This year proved that there’s still so much left to explore—from discovering a new human ancestor deep in a South African cave to protecting some of the last wild places in the ocean.
A test project building tree boxes gives Madagascar’s charismatic primates a new housing option in dwindling forests.
How do we make a portrait of a rapidly evolving world with music? That’s a question I’m asking myself throughout this journey.
It was close to 1 a.m., and the midnight sun was hiding behind the massive mountains surrounding the Libecki brothers. Before dropping them off, the captain sailed back and forth looking for polar bears. The last time Mike was here, 11 polar bears were seen in the area. Today the coast looked clear so Mike and Andy stepped onto shore.
Evolutionary biologist and National Geographic grantee Borja Milá went to a volcanic island in the Indian Ocean to study evolution in birds. But when Mother Nature unleashed a tropical storm on Christmas Eve, Milá’s team was stuck atop a volcano.
This week, just comment on Facebook or Twitter with “#donate $10” to help us explore, document, and garner protection for the most pristine areas of the ocean.
There are elements of our human selves that are just as mysterious and unpredictable as the wilderness; elements that have remained unchanged, tethering us to the world we came from. At our core, we are still wild, too.
Desmond Tutu’s welcome to the Hōkūle’a crew shows one smile, one spirit connects people from Hawaii to South Africa and beyond.
Two days ago eight members of the famous Marsh Pride of lions were poisoned inside the Masai Mara National Reserve. Also poisoned were at least six White-backed and Rüppell’s vultures, though this will never make the headlines.
Follow @NatGeo on Twitter and Periscope to share the excitement from St. Peter’s Square with Joel Sartore, and comment on Facebook or Twitter with “#donate $10” to support the Photo Ark.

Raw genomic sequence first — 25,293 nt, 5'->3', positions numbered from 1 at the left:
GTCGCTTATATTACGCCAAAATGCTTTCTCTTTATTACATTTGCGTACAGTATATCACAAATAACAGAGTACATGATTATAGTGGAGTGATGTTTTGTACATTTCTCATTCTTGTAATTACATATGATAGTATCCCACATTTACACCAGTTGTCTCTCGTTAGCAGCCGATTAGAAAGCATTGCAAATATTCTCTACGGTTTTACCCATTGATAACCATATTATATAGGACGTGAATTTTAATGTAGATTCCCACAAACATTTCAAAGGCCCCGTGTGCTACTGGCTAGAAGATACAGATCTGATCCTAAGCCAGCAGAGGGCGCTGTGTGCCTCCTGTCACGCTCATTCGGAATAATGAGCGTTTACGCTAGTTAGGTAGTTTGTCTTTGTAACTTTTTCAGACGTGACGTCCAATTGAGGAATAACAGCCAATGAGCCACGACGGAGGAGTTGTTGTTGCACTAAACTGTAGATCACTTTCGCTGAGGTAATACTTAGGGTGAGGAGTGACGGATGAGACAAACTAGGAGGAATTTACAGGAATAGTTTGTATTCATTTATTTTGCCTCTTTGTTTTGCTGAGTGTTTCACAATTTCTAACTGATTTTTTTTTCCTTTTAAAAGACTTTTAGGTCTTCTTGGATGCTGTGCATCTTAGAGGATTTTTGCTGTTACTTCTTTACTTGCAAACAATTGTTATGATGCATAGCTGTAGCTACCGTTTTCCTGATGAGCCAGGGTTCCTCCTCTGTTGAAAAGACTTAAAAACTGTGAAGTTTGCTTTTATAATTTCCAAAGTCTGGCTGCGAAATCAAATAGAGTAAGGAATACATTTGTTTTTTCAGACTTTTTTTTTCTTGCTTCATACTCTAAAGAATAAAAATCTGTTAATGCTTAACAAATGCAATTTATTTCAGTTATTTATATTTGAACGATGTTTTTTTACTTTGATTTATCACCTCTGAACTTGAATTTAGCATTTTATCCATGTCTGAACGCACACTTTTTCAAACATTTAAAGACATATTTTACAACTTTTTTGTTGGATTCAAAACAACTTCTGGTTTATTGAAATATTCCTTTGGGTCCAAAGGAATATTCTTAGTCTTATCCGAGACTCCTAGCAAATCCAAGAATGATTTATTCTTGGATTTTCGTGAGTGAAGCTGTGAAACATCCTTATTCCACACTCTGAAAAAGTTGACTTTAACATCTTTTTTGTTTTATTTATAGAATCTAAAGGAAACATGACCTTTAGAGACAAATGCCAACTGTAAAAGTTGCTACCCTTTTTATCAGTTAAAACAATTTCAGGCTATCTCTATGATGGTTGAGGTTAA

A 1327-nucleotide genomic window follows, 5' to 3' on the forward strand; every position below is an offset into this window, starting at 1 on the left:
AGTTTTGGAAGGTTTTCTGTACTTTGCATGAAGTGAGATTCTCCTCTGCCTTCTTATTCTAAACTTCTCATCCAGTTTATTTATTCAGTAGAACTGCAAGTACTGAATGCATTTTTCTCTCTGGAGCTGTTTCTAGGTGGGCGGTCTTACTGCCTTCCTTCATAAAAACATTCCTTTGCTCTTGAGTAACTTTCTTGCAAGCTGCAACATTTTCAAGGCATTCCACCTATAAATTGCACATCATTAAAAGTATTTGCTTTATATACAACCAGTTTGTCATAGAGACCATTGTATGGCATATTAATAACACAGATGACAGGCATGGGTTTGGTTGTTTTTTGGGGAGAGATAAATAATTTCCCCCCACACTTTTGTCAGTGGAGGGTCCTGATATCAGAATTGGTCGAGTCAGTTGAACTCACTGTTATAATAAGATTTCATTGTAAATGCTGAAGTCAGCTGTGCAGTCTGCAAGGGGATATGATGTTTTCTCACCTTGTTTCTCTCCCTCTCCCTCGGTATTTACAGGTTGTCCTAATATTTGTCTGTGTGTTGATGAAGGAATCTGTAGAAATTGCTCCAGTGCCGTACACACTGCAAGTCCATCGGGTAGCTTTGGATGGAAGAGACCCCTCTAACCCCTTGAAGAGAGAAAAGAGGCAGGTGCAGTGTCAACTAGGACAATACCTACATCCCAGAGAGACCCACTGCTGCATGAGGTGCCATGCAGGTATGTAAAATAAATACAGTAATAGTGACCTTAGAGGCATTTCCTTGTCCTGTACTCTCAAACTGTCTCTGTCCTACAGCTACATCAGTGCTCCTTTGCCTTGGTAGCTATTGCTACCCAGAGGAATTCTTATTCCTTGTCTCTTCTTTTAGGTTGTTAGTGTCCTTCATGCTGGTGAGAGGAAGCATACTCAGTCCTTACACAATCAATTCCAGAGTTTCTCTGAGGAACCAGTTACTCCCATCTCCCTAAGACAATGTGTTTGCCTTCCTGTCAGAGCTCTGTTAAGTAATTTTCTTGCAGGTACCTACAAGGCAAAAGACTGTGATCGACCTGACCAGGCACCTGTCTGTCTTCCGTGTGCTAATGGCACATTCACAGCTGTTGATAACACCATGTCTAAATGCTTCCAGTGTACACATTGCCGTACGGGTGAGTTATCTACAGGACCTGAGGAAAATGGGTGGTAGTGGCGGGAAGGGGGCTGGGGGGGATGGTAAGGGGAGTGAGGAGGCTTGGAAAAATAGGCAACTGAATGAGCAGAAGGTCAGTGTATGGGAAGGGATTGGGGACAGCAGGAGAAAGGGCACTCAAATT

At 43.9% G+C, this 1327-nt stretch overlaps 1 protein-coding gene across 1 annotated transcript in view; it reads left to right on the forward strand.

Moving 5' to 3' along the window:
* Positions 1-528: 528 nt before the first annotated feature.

When a growing population lives below two major volcanoes, someone better figure out how they work.
Over the course of ten years, polar explorer and National Geographic grantee Børge Ousland and his expedition partner, Vincent Colliard, are crossing the world’s 20 largest glaciers to document climate change. But traversing some of the harshest landscapes on Earth won’t keep these two adventurers from having a good time.
Explorers launched a raft expedition in Peru to collect data on the Río Marañón, the headwater stem to the Amazon River. The river is under threat of 2 approved dams and almost 20 more proposed dams. The team faced class V rapids and landslides to collect baseline data along the river corridor prior to dam construction.
Heather Mycoskie was inspired to found the TOMS Animal Initiative when she learned that wild lions are at risk of being extinct. Through the initiative, the famously conscientious shoe company now partners with nonprofit animal conservation organizations to drive awareness and funding for global animal protection. For the latest TOMS Animal Initiative, they are partnering with National…
National Geographic explorer and creative conservationist, Asher Jay, is sharing her visual arts at #COY11, inspiring young people to action on climate change.